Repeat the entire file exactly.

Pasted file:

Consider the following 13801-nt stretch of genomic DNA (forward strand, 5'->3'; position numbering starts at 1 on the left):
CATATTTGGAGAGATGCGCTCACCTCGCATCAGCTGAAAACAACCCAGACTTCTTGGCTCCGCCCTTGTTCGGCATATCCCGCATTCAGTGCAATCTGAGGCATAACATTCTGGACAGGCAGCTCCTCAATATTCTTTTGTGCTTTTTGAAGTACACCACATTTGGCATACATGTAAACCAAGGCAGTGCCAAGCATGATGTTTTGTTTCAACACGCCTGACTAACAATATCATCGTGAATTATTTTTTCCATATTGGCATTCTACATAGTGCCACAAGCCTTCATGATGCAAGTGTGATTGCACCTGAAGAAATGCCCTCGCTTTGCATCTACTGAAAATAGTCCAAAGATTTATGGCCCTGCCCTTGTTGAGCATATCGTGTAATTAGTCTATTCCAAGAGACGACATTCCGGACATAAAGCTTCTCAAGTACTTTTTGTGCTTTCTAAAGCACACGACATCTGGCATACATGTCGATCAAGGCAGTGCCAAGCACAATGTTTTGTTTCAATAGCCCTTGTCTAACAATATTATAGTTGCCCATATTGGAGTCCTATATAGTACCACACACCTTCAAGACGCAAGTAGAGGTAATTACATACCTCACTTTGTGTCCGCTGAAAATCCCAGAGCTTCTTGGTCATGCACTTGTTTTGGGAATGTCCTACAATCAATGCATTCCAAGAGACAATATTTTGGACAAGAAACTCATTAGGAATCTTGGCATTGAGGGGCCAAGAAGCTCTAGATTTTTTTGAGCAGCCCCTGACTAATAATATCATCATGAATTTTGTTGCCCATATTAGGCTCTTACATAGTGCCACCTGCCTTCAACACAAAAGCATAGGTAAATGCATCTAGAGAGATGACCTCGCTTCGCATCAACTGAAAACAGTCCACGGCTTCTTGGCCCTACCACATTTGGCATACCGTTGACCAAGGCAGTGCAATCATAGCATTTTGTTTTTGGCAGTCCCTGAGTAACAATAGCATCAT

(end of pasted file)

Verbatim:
Consider the following 13801-nt stretch of genomic DNA (forward strand, 5'->3'; position numbering starts at 1 on the left):
CATATTTGGAGAGATGCGCTCACCTCGCATCAGCTGAAAACAACCCAGACTTCTTGGCTCCGCCCTTGTTCGGCATATCCCGCATTCAGTGCAATCTGAGGCATAACATTCTGGACAGGCAGCTCCTCAATATTCTTTTGTGCTTTTTGAAGTACACCACATTTGGCATACATGTAAACCAAGGCAGTGCCAAGCATGATGTTTTGTTTCAACACGCCTGACTAACAATATCATCGTGAATTATTTTTTCCATATTGGCATTCTACATAGTGCCACAAGCCTTCATGATGCAAGTGTGATTGCACCTGAAGAAATGCCCTCGCTTTGCATCTACTGAAAATAGTCCAAAGATTTATGGCCCTGCCCTTGTTGAGCATATCGTGTAATTAGTCTATTCCAAGAGACGACATTCCGGACATAAAGCTTCTCAAGTACTTTTTGTGCTTTCTAAAGCACACGACATCTGGCATACATGTCGATCAAGGCAGTGCCAAGCACAATGTTTTGTTTCAATAGCCCTTGTCTAACAATATTATAGTTGCCCATATTGGAGTCCTATATAGTACCACACACCTTCAAGACGCAAGTAGAGGTAATTACATACCTCACTTTGTGTCCGCTGAAAATCCCAGAGCTTCTTGGTCATGCACTTGTTTTGGGAATGTCCTACAATCAATGCATTCCAAGAGACAATATTTTGGACAAGAAACTCATTAGGAATCTTGGCATTGAGGGGCCAAGAAGCTCTAGATTTTTTTGAGCAGCCCCTGACTAATAATATCATCATGAATTTTGTTGCCCATATTAGGCTCTTACATAGTGCCACCTGCCTTCAACACAAAAGCATAGGTAAATGCATCTAGAGAGATGACCTCGCTTCGCATCAACTGAAAACAGTCCACGGCTTCTTGGCCCTACCACATTTGGCATACCGTTGACCAAGGCAGTGCAATCATAGCATTTTGTTTTTGGCAGTCCCTGAGTAACAATAGCATCAT